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Military

Updated: 02-Jul-2004
 

News Summary & Analysis

1 July 2004

GENERAL JONES-OLYMPICS
  • Gen. Jones discusses Olympic security with Greek officials

AFGHANISTAN

  • Dutch government willing to lead PRT in Afghanistan
  • UN, Afghans divided on election date deadline

GENERAL JONES-OLYMPICS

  • AP reports that during an informal one-day visit to Athens Thursday, Gen. Jones discussed Olympic security plans with Public Order Minister Voulgarakis and the Greek General Staff. “We had a meeting on issues dealing with NATO’s contribution and had a very good discussion. We will have more meetings with (Gen. Jones) and other officials until the Olympics start on the issue of forces that will be deployed for security,” the dispatch quotes Voulgarakis saying. NATO will help safeguard the Olympics, supplying AWACS, ships and an anti-chemical warfare unit, it notes.

AFGHANISTAN

  • NRC Handelsblad, June 29, reported that at the Istanbul summit, Prime Minister Balkenende told NATO heads of state and government that as of mid-September, the Netherlands would send 120 to 150 troops to Afghanistan to run a PRT in the northern province of Baghlan. Troops would come mainly from the Peel-based guided-arms air force squadron and will be supplemented by army and navy troops. They will stay for one year, Balkenende reportedly said. The daily stressed that the Second Chamber, which still has to approve the Baghlan mission, reacted positively to the government’s plan. It added, however, that Parliament will not be able to decide on the mission until next week, at the earliest, after the start of the parliamentary recess.

  • According to AP, the UN said Thursday Afghan and UN officials are divided on whether national elections can go ahead as planned in September. The dispatch notes that President Karzai has insisted there should be no fresh delay in the vote. It adds, however, that a spokesman for the UN, which shares power in Afghanistan’s electoral management body, said there was no agreement yet on when the vote will happen, stressing: “There is indeed a debate. Of course, if the debate goes on, that will have an impact on the election date.” Afghan members of the commission reportedly either declined to comment or could not be reached Thursday. The dispatch stresses that under Afghan law, polling day must be set 90 days in advance. That makes Friday the last chance to announce a Sept. 30 election. Some commission members have suggested that the vote will be in October—the last month before villages in the Hindu Kush mountains can be cut off by snow, adds the dispatch.

In the wake of the Istanbul summit, Frankfurter Allgemeine Zeitung looks at NATO’s future.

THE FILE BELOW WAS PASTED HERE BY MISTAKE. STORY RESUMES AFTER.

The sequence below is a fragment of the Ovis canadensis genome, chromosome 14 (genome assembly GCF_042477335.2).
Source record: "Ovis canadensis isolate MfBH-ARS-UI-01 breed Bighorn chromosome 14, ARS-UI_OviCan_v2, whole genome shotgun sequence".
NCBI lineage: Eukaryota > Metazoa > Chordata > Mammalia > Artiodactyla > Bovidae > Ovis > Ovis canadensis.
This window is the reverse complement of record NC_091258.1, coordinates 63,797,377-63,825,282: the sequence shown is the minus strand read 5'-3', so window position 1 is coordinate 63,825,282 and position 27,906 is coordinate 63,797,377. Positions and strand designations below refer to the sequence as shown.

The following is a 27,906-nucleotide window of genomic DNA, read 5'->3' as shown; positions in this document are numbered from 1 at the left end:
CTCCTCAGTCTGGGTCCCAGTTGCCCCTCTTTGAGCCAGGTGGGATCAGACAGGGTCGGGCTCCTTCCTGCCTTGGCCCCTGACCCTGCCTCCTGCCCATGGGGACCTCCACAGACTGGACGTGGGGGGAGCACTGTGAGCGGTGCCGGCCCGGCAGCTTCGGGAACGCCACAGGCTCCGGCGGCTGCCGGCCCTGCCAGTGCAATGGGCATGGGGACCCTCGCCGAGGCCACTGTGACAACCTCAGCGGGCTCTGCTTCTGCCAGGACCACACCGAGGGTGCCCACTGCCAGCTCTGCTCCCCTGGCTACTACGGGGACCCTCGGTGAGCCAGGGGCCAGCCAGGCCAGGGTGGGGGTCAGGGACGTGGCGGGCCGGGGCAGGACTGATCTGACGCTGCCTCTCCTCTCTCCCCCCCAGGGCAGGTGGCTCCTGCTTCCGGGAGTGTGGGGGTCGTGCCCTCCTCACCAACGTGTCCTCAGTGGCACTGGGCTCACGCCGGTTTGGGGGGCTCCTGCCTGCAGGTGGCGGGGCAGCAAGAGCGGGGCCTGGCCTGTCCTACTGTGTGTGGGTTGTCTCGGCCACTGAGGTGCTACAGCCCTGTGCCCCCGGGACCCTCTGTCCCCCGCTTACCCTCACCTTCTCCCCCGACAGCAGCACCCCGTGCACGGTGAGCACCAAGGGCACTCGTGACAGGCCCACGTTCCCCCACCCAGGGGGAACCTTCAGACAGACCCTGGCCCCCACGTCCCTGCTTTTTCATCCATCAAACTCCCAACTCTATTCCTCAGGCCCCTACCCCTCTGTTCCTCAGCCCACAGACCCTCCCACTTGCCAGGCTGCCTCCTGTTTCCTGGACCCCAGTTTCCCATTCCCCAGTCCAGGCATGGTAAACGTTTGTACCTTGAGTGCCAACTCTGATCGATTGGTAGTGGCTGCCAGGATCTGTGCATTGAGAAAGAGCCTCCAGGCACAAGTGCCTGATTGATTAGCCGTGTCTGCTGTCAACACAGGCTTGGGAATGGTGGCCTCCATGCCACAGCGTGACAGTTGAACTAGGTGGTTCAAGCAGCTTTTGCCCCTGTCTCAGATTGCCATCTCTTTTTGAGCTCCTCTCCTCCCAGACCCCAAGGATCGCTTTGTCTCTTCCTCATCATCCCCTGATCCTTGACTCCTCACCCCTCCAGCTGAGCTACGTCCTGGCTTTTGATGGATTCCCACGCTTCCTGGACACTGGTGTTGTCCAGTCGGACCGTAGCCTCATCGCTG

The article says: “If official statements by the NATO leadership are taken at face value, then Americans and Europeans have found their way back to realism, and the Alliance is on its way to recovery. NATO is said to be getting increasingly more important and is the ‘indispensable’ security organization of the 21st century, the promises say. One would like to exclaim: that would be nice. But is it really out of the woods?” Stressing that the Iraq conflict was not the only thing to disrupt the Alliance, the article continues: “The ultimate test consists in the transformation from a defensive alliance to a potentially worldwide deployable security organization, which takes on threats where they develop. The projection of stability becomes one of NATO’s core tasks…. Whether NATO will actually find its way to new unity and determination with stability projection and a bundle of partnerships depends also, but not solely, on a successful resolution of crises. If the United States continues to organize its global political-military actions with easily-led ‘coalitions of the willing,’ … the Alliance relations would corrode and the Alliance would turn into a tool box, whose parts would be more important than the whole. There are indications that the Bush administration is in the process of rediscovering the value of the organization, but the trend toward bilateralization still prevails. To be sure, it makes little sense for the United States’ European partners to complain about this method if they themselves still encourage it: by not fulfilling their obligations, or only insufficiently, and by opening up their defense budgets for other ministries to loot. More and more European members are thus withdrawing from the circle of those who are even capable of partnership. Keeping NATO together is therefore being undermined by the two sides. And yet, regardless of the crisis symptoms, NATO is attractive. In Istanbul the heads of state and government of by now 26 member nations met for the first time. Croatia, Albania and the Former Yugoslav Republic of Macedonia are the next candidates; Georgia and Azerbaijan are also pushing toward the West…. Analyzing together, deciding together, acting together—that would be a formula with which NATO could assure the continued existence as a partnership of convenience. Even if that would not yet get at the core problem, the serious imbalance in military strength, it would be the right political approach for dealing with the crises of the present—together.”

 



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